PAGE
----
Seas Deluxe is an interactive virtual aquarium and screen saver utility for the Macintosh.
The software features a variety of aquarium tanks and highly-realistic fish, and
allows the user to interact with the aquarium. When run interactively, the software
allows the user to feed the fish and watch them eat, to tap on the glass and watch
as they react, or follow a favorite fish with a close-up "fish-cam".
- Mac OS X 10.3 or
- PowerPC G4 or better
- 256 MB of RAM
- 100 MB of available
hard disk space
Aquazone Seven Seas Deluxe retails for $24.99. The Bass Expansion set goes for $19.99,
and the "Fun Stuff" pack goes for $9.99.
Installation of the software on the Mac is very straightforward. The software is
distributed as a disk image; you open the disk image, double click on the installer,
and a couple of minutes and a few clicks later, the software is installed on your
computer. The Installer adds the Aquazone application to the Applications folder
and adds the "Aquazone VE" screen saver to the list of screen savers available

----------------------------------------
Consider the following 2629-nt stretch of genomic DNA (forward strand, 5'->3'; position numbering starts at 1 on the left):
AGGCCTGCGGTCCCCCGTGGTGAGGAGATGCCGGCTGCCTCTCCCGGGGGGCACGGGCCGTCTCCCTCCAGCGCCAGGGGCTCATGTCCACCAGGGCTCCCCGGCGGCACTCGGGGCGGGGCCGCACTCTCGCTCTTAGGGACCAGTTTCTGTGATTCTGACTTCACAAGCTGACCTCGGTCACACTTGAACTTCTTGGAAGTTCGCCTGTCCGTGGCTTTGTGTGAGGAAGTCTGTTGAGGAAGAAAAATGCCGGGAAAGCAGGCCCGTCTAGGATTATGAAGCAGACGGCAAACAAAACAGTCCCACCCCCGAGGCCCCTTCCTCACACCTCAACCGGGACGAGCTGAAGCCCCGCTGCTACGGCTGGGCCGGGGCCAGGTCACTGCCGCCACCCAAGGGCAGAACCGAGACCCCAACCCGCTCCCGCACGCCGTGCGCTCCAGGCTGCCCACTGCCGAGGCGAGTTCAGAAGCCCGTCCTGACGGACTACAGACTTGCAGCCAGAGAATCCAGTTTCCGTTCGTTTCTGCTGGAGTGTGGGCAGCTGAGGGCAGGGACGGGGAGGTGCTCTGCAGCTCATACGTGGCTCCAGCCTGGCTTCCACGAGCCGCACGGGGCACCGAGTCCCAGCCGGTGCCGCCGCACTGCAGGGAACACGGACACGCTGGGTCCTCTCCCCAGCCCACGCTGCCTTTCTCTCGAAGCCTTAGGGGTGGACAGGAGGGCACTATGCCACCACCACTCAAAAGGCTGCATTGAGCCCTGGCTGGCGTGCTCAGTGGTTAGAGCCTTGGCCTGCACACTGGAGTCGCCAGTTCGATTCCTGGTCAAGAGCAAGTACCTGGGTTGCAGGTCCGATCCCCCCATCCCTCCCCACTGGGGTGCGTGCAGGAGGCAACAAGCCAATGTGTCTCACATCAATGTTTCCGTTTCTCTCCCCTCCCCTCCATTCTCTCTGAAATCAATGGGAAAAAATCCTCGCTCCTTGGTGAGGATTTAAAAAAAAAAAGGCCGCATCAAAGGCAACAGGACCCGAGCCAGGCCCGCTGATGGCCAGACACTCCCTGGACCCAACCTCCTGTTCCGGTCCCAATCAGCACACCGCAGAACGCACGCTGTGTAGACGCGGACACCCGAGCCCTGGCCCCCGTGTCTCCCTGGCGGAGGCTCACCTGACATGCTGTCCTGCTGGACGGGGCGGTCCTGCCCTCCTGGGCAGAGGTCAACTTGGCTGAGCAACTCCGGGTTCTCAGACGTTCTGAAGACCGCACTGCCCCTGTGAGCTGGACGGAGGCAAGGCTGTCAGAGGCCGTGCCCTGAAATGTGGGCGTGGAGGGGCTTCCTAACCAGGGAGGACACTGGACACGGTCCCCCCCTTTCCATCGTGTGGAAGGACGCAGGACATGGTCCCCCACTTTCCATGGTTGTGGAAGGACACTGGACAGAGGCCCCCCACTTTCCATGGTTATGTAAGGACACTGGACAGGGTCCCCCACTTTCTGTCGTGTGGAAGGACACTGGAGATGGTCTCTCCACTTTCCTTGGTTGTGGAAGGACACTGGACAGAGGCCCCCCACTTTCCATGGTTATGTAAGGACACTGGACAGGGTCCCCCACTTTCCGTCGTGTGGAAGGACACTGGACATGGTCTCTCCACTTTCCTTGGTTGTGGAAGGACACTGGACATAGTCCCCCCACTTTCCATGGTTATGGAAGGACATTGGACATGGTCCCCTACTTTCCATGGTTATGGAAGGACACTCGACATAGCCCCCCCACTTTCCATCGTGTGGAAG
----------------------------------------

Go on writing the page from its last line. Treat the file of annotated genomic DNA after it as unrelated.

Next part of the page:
in the Mac's Screen Saver preference pane.
By default, the virtual aquarium is configured with a fish tank that includes 2 Anemonefish
and 2 clown fish. However, the software excels in its ability to allow you to select
your own combination of fish and tank elements. The fish and tank settings are selected
using the Aquazone application (separate from the Screensaver Preferences Panel).
The screen saver uses the settings made in the application. Unfortunately, there
is no shortcut to open the application from the Mac's Screen Saver preference pane,
you need to manually find the application and run it.
The Aquazone Tools dialog box allow wide range of options for your virtual aquarium.
You can select from among 21 different types of aquariums and populate your aquariums
with a mix of 23 different types of fish, jelly fish, sharks and other sea creatures.
If you want to add additional species of fish, you can purchase even more fish on
the Allume web site.
Aquazone Settings Application
There is a nice selection of fish to choose from in the Seven Seas Deluxe package.
Fish that come with Sevens Seas Deluxe
You can expand upon
the available aquarium creatures by purchasing expansion packs. For this review,
we checked out the Bass Edition, which adds
Black Bass, Bluegill,
Rainbow Trout, Snakehead and Baitfish to your virtual lake. We also checked out the